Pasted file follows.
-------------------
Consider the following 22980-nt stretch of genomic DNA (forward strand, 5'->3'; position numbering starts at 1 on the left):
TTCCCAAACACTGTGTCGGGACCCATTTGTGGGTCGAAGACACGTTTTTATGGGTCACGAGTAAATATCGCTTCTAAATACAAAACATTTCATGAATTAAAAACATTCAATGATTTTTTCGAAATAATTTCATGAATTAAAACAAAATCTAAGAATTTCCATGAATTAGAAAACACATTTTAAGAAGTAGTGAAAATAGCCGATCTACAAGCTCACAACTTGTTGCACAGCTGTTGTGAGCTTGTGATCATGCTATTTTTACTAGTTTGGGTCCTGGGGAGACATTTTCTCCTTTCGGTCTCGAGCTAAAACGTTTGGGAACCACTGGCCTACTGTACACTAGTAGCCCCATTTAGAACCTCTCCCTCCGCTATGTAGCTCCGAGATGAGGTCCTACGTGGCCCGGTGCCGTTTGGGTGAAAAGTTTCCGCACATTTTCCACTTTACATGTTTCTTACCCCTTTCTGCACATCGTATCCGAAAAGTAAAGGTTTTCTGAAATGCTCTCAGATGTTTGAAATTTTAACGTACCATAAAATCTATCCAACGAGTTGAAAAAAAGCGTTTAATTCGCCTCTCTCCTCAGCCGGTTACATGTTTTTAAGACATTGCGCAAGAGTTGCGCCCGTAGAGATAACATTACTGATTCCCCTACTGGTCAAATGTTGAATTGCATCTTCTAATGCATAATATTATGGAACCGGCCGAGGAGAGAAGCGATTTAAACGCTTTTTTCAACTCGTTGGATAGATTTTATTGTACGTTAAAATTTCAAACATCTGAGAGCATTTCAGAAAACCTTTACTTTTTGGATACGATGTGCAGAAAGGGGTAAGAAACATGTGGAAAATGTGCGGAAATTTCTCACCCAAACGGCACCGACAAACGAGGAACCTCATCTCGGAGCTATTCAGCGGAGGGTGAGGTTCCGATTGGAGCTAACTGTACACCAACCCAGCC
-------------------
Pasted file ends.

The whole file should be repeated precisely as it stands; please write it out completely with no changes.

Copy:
Consider the following 22980-nt stretch of genomic DNA (forward strand, 5'->3'; position numbering starts at 1 on the left):
TTCCCAAACACTGTGTCGGGACCCATTTGTGGGTCGAAGACACGTTTTTATGGGTCACGAGTAAATATCGCTTCTAAATACAAAACATTTCATGAATTAAAAACATTCAATGATTTTTTCGAAATAATTTCATGAATTAAAACAAAATCTAAGAATTTCCATGAATTAGAAAACACATTTTAAGAAGTAGTGAAAATAGCCGATCTACAAGCTCACAACTTGTTGCACAGCTGTTGTGAGCTTGTGATCATGCTATTTTTACTAGTTTGGGTCCTGGGGAGACATTTTCTCCTTTCGGTCTCGAGCTAAAACGTTTGGGAACCACTGGCCTACTGTACACTAGTAGCCCCATTTAGAACCTCTCCCTCCGCTATGTAGCTCCGAGATGAGGTCCTACGTGGCCCGGTGCCGTTTGGGTGAAAAGTTTCCGCACATTTTCCACTTTACATGTTTCTTACCCCTTTCTGCACATCGTATCCGAAAAGTAAAGGTTTTCTGAAATGCTCTCAGATGTTTGAAATTTTAACGTACCATAAAATCTATCCAACGAGTTGAAAAAAAGCGTTTAATTCGCCTCTCTCCTCAGCCGGTTACATGTTTTTAAGACATTGCGCAAGAGTTGCGCCCGTAGAGATAACATTACTGATTCCCCTACTGGTCAAATGTTGAATTGCATCTTCTAATGCATAATATTATGGAACCGGCCGAGGAGAGAAGCGATTTAAACGCTTTTTTCAACTCGTTGGATAGATTTTATTGTACGTTAAAATTTCAAACATCTGAGAGCATTTCAGAAAACCTTTACTTTTTGGATACGATGTGCAGAAAGGGGTAAGAAACATGTGGAAAATGTGCGGAAATTTCTCACCCAAACGGCACCGACAAACGAGGAACCTCATCTCGGAGCTATTCAGCGGAGGGTGAGGTTCCGATTGGAGCTAACTGTACACCAACCCAGCC